Service Provider Transformation
Juniper Employee , Juniper Employee Juniper Employee
Service Provider Transformation
LLDP Extension for Optimal End-to-End Optical Network Performance
Oct 21, 2017

In a linear optical network that contains multiple optical nodes, it is an operational goal to optimize the end-to-end optical network performance, measured by the receiving node’s optical BER (Bit Error Rate). And as time goes on, the receiving node’s BER can drift, due to factors such as the sending node’s transmitting optical power drifting, ambient temperature variation, equipment aging, etc. While some factors are difficult to control, such as ambient temperature variation and equipment aging, the sending node’s transmitting optical power is easily controllable and can be adjusted to compensate for the BER drifting due to other factors. So if we can continuously monitor the receiving node’s real-time BER, provide feedback to the sending node, and adjust the sending node’s transmitting optical power as needed, we can obtain the optimal end-to-end optical network performance.


The following diagram shows the relationship between the receiving node’s optical BER and the sending node’s transmitting optical power. There is a sweet spot at which the minimum BER is achieved.



This next diagram illustrates an optical network. Nodes 1 and 5 are integrated photonic line cards on two PTX chassis. Nodes 2, 3, and 4 represent inline optical amplifiers. They don’t terminate the optical signal. Their purpose is to amplify the optical signal so that the optical signal can travel longer distance between node 1 and node 5. Nodes 1 through to 5 are connected through bi-directional optical fibers. They terminate the OSC (Optical Supervisory Channel) between every node.

If node 1 knows node 5’s BER in a real-time fashion, it can continuously adjust its transmitting optical signal power to get the minimum BER on node 5; similarly, in the reverse direction, if node 5 knows node 1’s BER, it can adjust its transmitting optical signal power and get the minimum BER on node 1.


How can this be done? Puneet Jain, Domenico Di Mola, and I came up with an innovation that achieves this goal in an elegant way:


  • All nodes in the network run the LLDP (Link Layer Discovery Protocol). The LLDP application on each node periodically sends LLDP packets to its immediate neighbors through the OSC OC3 data path, which is terminated between each node. Each node’s application will extract the LLDP packets from the OSC OC3 data path and read/process the LLDP payloads.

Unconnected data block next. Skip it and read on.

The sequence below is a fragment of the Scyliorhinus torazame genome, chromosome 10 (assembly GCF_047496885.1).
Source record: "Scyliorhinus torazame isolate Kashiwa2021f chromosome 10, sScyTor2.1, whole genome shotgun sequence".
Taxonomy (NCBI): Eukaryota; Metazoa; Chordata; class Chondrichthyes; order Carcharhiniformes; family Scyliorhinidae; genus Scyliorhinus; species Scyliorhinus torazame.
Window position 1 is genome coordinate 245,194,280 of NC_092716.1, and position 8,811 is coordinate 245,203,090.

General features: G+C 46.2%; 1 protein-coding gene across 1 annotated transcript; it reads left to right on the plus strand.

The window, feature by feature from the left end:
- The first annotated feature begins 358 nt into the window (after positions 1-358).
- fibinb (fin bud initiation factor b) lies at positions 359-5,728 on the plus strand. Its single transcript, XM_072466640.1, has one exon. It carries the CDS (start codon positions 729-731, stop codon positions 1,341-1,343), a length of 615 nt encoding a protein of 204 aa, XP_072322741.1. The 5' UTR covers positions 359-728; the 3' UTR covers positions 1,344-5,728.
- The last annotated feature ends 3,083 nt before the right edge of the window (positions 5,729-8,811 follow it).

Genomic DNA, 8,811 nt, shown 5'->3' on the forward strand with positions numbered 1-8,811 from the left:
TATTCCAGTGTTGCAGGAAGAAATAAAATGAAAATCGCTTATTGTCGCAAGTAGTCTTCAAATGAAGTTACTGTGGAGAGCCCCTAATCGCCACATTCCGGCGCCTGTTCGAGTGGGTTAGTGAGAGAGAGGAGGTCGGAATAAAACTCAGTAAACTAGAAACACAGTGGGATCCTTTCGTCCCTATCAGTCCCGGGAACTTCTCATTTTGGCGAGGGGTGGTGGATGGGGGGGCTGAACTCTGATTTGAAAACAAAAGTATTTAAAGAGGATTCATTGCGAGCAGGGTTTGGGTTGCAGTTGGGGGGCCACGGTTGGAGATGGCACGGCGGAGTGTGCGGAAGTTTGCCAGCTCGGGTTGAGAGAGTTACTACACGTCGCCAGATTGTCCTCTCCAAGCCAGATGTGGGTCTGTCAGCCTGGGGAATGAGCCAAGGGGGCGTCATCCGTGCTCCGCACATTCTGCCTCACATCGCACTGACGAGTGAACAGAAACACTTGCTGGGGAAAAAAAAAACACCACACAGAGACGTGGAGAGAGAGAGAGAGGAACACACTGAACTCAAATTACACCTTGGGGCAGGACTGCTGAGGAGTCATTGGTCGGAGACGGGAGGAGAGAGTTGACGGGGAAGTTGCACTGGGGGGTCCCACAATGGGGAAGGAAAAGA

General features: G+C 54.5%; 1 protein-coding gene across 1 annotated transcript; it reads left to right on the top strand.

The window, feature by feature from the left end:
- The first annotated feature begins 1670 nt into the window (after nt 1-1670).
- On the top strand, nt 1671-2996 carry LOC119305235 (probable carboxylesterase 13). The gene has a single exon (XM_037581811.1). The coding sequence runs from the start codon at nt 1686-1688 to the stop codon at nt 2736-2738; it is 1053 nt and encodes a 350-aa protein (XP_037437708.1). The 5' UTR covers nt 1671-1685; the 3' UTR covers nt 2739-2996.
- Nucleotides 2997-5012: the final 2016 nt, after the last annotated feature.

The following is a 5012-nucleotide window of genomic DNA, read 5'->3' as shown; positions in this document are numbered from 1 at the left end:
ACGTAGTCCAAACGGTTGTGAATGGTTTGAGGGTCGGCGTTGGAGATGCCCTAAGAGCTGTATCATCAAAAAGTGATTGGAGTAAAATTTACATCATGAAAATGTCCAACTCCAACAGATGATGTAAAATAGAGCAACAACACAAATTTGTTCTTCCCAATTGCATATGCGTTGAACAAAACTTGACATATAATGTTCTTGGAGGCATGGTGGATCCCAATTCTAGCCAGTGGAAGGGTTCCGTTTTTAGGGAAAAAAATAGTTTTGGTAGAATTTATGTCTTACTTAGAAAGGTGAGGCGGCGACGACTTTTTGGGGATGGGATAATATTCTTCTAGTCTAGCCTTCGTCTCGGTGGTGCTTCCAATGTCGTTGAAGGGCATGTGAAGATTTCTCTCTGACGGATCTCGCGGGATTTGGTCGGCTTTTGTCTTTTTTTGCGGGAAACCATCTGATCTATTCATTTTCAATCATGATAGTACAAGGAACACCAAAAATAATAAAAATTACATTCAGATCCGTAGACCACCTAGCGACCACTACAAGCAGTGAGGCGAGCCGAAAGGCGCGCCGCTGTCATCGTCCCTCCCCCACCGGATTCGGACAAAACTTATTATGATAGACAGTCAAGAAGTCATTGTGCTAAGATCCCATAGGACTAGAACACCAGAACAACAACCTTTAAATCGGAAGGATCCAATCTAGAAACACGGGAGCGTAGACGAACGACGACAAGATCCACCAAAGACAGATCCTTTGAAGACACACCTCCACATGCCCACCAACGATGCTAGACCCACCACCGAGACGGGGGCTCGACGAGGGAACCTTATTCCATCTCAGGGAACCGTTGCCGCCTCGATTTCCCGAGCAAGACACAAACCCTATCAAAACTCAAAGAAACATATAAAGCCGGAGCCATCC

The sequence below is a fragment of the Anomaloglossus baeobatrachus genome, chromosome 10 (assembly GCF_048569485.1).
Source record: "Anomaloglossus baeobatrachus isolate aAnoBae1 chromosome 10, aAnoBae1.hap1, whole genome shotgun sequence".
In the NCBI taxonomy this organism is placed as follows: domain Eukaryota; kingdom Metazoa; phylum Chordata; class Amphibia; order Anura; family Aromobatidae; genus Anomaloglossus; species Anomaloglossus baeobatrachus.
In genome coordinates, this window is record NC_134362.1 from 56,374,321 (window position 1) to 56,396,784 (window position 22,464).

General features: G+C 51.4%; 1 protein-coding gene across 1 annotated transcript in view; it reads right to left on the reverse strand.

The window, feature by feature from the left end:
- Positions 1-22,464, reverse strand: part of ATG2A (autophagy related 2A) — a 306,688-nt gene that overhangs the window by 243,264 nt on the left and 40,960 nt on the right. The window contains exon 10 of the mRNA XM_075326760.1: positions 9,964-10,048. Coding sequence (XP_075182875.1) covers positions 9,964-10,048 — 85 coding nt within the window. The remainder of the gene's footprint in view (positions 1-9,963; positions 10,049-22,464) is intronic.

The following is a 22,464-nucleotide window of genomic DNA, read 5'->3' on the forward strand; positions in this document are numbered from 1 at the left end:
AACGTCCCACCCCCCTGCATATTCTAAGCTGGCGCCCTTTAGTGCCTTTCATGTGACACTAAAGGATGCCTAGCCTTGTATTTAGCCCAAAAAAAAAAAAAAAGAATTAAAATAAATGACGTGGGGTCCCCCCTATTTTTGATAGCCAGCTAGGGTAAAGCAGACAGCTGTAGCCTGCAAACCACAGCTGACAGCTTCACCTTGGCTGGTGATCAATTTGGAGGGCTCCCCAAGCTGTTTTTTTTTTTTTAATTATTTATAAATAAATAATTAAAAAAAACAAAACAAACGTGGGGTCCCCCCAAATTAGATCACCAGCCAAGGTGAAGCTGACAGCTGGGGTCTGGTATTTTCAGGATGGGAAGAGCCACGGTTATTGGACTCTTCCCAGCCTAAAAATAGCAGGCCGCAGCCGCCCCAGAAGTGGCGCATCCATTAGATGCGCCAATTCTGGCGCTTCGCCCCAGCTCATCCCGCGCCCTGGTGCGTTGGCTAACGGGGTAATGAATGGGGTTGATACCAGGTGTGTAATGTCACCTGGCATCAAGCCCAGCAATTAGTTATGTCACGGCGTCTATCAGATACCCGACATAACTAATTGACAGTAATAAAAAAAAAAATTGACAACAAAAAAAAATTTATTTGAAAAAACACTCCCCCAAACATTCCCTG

• On top of the basic/standard LLDP TLVs (Type-Length-Value), an extension is made to the LLDP by adding organizationally specific TLVs to LLDP payloads. The newly added organizationally-specific TLVs contain BER.
  • If a node doesn’t have a cross-connect (such as node 1 and node 5), it will insert its own BER in its outgoing LLDP TLVs. If a node has a cross-connect (such as nodes 2, 3, and 4), it will take its cross-connect’s BER in the incoming LLDP TLVs and send them to the downstream node in its outgoing LLDP TLVs. In the above case, node 1 (no cross-connect) will send its BER to node 2, node 2 (with cross-connect) will send node 1’s BER to node 3, and so on, and eventually, node 5 will receive node 1’s BER. Same happens in the reverse direction: node 1 will receive node 5’s BER.
  • After node 1 gets node 5’s BER, node 1 can use the BER as feedback to adjust its transmitting optical power and achieve the best network performance; similarly, node 5 can use node 1’s BER as feedback to adjust its transmitting optical power and achieve optimal performance.
  • LLDP sends LLDP packets periodically. So the end nodes steadily and continuously receive the other ends’ BER. This end-to-end optical network performance optimization is an ongoing process.
  • Besides BER, other optical control information, such as received optical power readings, can also be added to the LLDP’s organizationally specific TLVs for other control purposes.